and here i am three years later, getting ready to preach.

chairs

jesus

but apparently kids are a real threat.

children that have been taught to love jesus are being beheaded in iraq.

i don’t have imagination enough to make that real in my mind, in my heart and i don’t have stomach enough to google the images and videos i’ve read about.

i didn’t know this when i set up the chairs in a semi-circle yesterday.

i didn’t know this as we read about paul being a missionary, being stoned and beaten in lystra, and i said these words, “sometimes doing the thing that god asks you to do can be hard.”

the children play with lincoln logs after we pray asking that if god wants any of them to be missionaries that they’d be brave enough to go and that he’d keep them safe.

dry erase

accepting jesus.  confessing jesus as lord.

look a little closer at the terms.

neither one is an easy thing.

it’s not simple to accept something.  it’s a process.  say your daughter told you she was gay.  you’d be processing that until you looked your friends in the eye and said, “i’ve accepted that my daughter is gay.”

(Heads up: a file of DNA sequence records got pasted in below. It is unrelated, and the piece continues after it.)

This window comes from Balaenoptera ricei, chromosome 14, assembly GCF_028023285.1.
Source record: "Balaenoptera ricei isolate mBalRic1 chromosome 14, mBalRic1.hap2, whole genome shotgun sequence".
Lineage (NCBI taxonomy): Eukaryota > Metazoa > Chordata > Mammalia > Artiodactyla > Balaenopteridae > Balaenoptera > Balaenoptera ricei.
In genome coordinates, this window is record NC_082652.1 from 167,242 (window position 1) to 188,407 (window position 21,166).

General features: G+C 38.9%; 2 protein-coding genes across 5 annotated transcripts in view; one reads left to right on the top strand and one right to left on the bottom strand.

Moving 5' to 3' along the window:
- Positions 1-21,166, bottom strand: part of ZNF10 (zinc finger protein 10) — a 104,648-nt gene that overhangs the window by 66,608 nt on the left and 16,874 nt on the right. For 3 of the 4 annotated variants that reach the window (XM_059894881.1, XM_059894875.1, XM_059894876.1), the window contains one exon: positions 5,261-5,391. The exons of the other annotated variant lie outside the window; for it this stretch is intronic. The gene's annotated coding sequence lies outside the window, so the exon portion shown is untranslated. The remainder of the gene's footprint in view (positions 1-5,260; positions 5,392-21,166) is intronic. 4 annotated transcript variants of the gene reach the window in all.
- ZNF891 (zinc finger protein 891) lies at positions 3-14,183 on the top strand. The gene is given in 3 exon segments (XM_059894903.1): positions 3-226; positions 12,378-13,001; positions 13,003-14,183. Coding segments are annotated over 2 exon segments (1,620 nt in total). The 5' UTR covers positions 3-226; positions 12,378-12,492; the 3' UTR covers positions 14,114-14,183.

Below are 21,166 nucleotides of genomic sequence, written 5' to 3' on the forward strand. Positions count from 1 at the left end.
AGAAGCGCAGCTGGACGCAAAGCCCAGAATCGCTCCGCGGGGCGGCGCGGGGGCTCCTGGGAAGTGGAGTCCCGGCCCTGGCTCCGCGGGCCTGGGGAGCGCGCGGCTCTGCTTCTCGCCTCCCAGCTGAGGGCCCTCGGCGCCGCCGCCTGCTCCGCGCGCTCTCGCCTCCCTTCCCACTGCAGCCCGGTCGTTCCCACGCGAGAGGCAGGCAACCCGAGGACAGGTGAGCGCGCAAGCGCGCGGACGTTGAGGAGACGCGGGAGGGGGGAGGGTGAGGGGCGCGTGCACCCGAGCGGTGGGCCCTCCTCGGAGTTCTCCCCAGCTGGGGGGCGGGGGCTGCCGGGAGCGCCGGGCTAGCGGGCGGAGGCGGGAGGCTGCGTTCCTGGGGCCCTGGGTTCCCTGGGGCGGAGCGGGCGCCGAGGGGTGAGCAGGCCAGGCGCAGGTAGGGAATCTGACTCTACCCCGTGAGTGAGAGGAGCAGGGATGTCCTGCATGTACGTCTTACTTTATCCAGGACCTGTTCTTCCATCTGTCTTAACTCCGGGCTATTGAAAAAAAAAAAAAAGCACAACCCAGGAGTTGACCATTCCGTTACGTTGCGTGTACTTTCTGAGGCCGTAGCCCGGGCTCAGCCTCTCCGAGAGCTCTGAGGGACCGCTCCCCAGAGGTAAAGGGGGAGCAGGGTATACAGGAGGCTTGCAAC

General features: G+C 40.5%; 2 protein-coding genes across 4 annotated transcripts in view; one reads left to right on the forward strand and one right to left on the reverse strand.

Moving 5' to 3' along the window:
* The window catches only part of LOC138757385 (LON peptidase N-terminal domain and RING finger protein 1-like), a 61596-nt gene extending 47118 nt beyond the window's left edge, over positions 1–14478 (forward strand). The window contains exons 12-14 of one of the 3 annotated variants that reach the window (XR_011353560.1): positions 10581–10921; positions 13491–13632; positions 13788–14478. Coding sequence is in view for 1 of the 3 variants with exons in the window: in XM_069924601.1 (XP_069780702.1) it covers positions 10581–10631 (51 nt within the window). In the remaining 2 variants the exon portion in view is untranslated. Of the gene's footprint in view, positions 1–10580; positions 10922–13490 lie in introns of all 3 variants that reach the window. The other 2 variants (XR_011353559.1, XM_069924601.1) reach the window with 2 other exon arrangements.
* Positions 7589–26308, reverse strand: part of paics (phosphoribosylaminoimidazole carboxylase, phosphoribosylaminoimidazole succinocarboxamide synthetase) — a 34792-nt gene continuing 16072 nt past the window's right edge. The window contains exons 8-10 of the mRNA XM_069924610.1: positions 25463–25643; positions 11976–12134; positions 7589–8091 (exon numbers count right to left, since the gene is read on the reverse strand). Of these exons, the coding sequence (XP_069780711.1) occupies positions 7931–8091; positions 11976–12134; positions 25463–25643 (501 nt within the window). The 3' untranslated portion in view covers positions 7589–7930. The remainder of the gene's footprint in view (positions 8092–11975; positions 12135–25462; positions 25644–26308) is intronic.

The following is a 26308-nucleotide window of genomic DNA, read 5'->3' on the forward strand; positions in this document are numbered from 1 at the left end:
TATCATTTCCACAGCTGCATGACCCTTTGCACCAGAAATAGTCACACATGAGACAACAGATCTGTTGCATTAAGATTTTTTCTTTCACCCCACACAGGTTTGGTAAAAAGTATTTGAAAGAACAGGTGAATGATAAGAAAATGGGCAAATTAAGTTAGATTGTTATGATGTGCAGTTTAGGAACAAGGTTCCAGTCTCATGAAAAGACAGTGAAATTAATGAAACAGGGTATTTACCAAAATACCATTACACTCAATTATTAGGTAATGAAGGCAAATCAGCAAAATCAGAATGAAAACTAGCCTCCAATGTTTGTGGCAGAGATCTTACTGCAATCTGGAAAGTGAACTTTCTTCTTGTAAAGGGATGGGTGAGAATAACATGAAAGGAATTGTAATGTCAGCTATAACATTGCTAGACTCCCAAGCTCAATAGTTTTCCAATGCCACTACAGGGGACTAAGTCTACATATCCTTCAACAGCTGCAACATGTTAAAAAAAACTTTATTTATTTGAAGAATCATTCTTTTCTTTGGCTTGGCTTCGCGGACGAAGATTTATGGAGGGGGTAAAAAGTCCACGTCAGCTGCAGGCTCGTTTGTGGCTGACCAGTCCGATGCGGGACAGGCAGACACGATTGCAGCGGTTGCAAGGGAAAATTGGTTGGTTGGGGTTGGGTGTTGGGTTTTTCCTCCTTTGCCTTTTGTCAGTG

it’s not simple to confess something.  if a suspect for a double homicide were taken in for questioning and after hours and hours of denial he finally confesses, “yes.  yes!  i killed them both.”  that’s a lot different than hearing a four-step plan of salvation and with a shining smile saying, “yep!  i confess that jesus is lord.”

confession and acceptance.

not a once believed fleeting assenting to a set of beliefs, but rather a process, a tear-stained admitting that yes.  yes.  jesus is lord.  okay?  fine.  i accept it.  it’s true!  i confess that there is no other name, alright?